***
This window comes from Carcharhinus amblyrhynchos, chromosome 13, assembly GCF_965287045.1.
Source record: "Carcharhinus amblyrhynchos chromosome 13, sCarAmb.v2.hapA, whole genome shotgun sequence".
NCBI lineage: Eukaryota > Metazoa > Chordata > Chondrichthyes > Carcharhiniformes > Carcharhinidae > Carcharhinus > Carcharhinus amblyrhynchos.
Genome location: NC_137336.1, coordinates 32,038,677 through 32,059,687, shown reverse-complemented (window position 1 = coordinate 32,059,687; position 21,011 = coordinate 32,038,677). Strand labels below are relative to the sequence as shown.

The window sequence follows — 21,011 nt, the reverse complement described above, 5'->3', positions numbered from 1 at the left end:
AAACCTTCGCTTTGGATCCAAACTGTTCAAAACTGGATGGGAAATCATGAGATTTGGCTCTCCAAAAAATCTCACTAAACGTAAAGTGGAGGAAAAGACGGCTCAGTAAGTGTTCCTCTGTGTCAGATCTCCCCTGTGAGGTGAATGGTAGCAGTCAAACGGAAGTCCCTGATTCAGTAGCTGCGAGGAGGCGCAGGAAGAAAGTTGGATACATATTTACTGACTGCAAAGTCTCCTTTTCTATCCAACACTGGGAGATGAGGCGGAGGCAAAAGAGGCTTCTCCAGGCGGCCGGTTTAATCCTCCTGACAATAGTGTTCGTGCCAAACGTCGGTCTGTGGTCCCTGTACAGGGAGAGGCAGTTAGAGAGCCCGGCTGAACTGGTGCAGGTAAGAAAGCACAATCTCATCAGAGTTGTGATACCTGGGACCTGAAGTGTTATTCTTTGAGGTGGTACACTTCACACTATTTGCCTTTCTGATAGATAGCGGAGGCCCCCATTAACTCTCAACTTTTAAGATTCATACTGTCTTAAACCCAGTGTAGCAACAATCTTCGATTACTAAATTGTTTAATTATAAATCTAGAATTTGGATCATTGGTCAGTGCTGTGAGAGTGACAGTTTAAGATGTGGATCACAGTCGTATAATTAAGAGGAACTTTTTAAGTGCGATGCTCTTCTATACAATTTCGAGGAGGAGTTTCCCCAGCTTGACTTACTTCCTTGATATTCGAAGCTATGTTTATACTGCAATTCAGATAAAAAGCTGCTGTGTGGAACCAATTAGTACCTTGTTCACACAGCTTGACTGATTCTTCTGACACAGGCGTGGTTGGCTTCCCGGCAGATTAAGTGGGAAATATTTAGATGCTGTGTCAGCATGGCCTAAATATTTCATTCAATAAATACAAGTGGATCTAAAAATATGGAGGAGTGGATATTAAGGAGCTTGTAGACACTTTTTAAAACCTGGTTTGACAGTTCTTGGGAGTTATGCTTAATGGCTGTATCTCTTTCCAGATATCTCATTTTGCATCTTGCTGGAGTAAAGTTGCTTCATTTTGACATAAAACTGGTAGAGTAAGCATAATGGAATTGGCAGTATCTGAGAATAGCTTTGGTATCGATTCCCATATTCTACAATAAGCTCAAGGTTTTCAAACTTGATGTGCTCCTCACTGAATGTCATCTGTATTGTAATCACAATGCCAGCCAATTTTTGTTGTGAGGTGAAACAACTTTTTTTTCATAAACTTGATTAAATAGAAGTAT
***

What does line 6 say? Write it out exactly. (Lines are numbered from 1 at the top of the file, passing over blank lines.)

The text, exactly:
AAACCTTCGCTTTGGATCCAAACTGTTCAAAACTGGATGGGAAATCATGAGATTTGGCTCTCCAAAAAATCTCACTAAACGTAAAGTGGAGGAAAAGACGGCTCAGTAAGTGTTCCTCTGTGTCAGATCTCCCCTGTGAGGTGAATGGTAGCAGTCAAACGGAAGTCCCTGATTCAGTAGCTGCGAGGAGGCGCAGGAAGAAAGTTGGATACATATTTACTGACTGCAAAGTCTCCTTTTCTATCCAACACTGGGAGATGAGGCGGAGGCAAAAGAGGCTTCTCCAGGCGGCCGGTTTAATCCTCCTGACAATAGTGTTCGTGCCAAACGTCGGTCTGTGGTCCCTGTACAGGGAGAGGCAGTTAGAGAGCCCGGCTGAACTGGTGCAGGTAAGAAAGCACAATCTCATCAGAGTTGTGATACCTGGGACCTGAAGTGTTATTCTTTGAGGTGGTACACTTCACACTATTTGCCTTTCTGATAGATAGCGGAGGCCCCCATTAACTCTCAACTTTTAAGATTCATACTGTCTTAAACCCAGTGTAGCAACAATCTTCGATTACTAAATTGTTTAATTATAAATCTAGAATTTGGATCATTGGTCAGTGCTGTGAGAGTGACAGTTTAAGATGTGGATCACAGTCGTATAATTAAGAGGAACTTTTTAAGTGCGATGCTCTTCTATACAATTTCGAGGAGGAGTTTCCCCAGCTTGACTTACTTCCTTGATATTCGAAGCTATGTTTATACTGCAATTCAGATAAAAAGCTGCTGTGTGGAACCAATTAGTACCTTGTTCACACAGCTTGACTGATTCTTCTGACACAGGCGTGGTTGGCTTCCCGGCAGATTAAGTGGGAAATATTTAGATGCTGTGTCAGCATGGCCTAAATATTTCATTCAATAAATACAAGTGGATCTAAAAATATGGAGGAGTGGATATTAAGGAGCTTGTAGACACTTTTTAAAACCTGGTTTGACAGTTCTTGGGAGTTATGCTTAATGGCTGTATCTCTTTCCAGATATCTCATTTTGCATCTTGCTGGAGTAAAGTTGCTTCATTTTGACATAAAACTGGTAGAGTAAGCATAATGGAATTGGCAGTATCTGAGAATAGCTTTGGTATCGATTCCCATATTCTACAATAAGCTCAAGGTTTTCAAACTTGATGTGCTCCTCACTGAATGTCATCTGTATTGTAATCACAATGCCAGCCAATTTTTGTTGTGAGGTGAAACAACTTTTTTTTCATAAACTTGATTAAATAGAAGTAT